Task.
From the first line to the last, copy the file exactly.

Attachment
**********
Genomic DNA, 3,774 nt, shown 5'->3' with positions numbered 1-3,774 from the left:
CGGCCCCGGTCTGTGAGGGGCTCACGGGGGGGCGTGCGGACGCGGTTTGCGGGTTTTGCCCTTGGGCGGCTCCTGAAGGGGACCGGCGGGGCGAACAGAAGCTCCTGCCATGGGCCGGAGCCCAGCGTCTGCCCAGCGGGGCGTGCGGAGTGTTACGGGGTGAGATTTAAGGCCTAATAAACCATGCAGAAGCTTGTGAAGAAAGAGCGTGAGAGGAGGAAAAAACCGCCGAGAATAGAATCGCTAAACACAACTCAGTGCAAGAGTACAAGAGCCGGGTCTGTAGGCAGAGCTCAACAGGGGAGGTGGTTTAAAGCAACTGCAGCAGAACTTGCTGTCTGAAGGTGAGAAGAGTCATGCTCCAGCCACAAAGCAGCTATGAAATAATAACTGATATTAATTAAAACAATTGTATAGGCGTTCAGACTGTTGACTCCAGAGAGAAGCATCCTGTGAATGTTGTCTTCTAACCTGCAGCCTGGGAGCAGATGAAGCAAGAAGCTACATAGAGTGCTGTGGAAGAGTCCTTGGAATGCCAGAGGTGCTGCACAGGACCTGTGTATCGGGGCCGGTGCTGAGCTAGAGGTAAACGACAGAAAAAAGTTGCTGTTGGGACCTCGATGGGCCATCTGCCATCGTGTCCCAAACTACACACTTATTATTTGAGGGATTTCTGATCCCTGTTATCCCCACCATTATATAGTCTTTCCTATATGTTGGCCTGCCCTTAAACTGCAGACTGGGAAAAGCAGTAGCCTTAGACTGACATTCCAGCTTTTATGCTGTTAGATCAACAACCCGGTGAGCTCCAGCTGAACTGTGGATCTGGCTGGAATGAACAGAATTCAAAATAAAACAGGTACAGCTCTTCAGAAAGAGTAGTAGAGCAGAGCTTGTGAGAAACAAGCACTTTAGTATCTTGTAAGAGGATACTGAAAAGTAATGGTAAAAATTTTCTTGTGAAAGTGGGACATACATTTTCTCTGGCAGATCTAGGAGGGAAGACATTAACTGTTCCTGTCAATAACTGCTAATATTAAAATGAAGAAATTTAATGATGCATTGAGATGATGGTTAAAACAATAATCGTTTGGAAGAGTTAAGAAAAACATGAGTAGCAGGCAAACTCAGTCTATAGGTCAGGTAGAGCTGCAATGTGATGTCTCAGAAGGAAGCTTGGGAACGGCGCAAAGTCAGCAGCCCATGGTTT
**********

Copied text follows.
Genomic DNA, 3,774 nt, shown 5'->3' with positions numbered 1-3,774 from the left:
CGGCCCCGGTCTGTGAGGGGCTCACGGGGGGGCGTGCGGACGCGGTTTGCGGGTTTTGCCCTTGGGCGGCTCCTGAAGGGGACCGGCGGGGCGAACAGAAGCTCCTGCCATGGGCCGGAGCCCAGCGTCTGCCCAGCGGGGCGTGCGGAGTGTTACGGGGTGAGATTTAAGGCCTAATAAACCATGCAGAAGCTTGTGAAGAAAGAGCGTGAGAGGAGGAAAAAACCGCCGAGAATAGAATCGCTAAACACAACTCAGTGCAAGAGTACAAGAGCCGGGTCTGTAGGCAGAGCTCAACAGGGGAGGTGGTTTAAAGCAACTGCAGCAGAACTTGCTGTCTGAAGGTGAGAAGAGTCATGCTCCAGCCACAAAGCAGCTATGAAATAATAACTGATATTAATTAAAACAATTGTATAGGCGTTCAGACTGTTGACTCCAGAGAGAAGCATCCTGTGAATGTTGTCTTCTAACCTGCAGCCTGGGAGCAGATGAAGCAAGAAGCTACATAGAGTGCTGTGGAAGAGTCCTTGGAATGCCAGAGGTGCTGCACAGGACCTGTGTATCGGGGCCGGTGCTGAGCTAGAGGTAAACGACAGAAAAAAGTTGCTGTTGGGACCTCGATGGGCCATCTGCCATCGTGTCCCAAACTACACACTTATTATTTGAGGGATTTCTGATCCCTGTTATCCCCACCATTATATAGTCTTTCCTATATGTTGGCCTGCCCTTAAACTGCAGACTGGGAAAAGCAGTAGCCTTAGACTGACATTCCAGCTTTTATGCTGTTAGATCAACAACCCGGTGAGCTCCAGCTGAACTGTGGATCTGGCTGGAATGAACAGAATTCAAAATAAAACAGGTACAGCTCTTCAGAAAGAGTAGTAGAGCAGAGCTTGTGAGAAACAAGCACTTTAGTATCTTGTAAGAGGATACTGAAAAGTAATGGTAAAAATTTTCTTGTGAAAGTGGGACATACATTTTCTCTGGCAGATCTAGGAGGGAAGACATTAACTGTTCCTGTCAATAACTGCTAATATTAAAATGAAGAAATTTAATGATGCATTGAGATGATGGTTAAAACAATAATCGTTTGGAAGAGTTAAGAAAAACATGAGTAGCAGGCAAACTCAGTCTATAGGTCAGGTAGAGCTGCAATGTGATGTCTCAGAAGGAAGCTTGGGAACGGCGCAAAGTCAGCAGCCCATGGTTT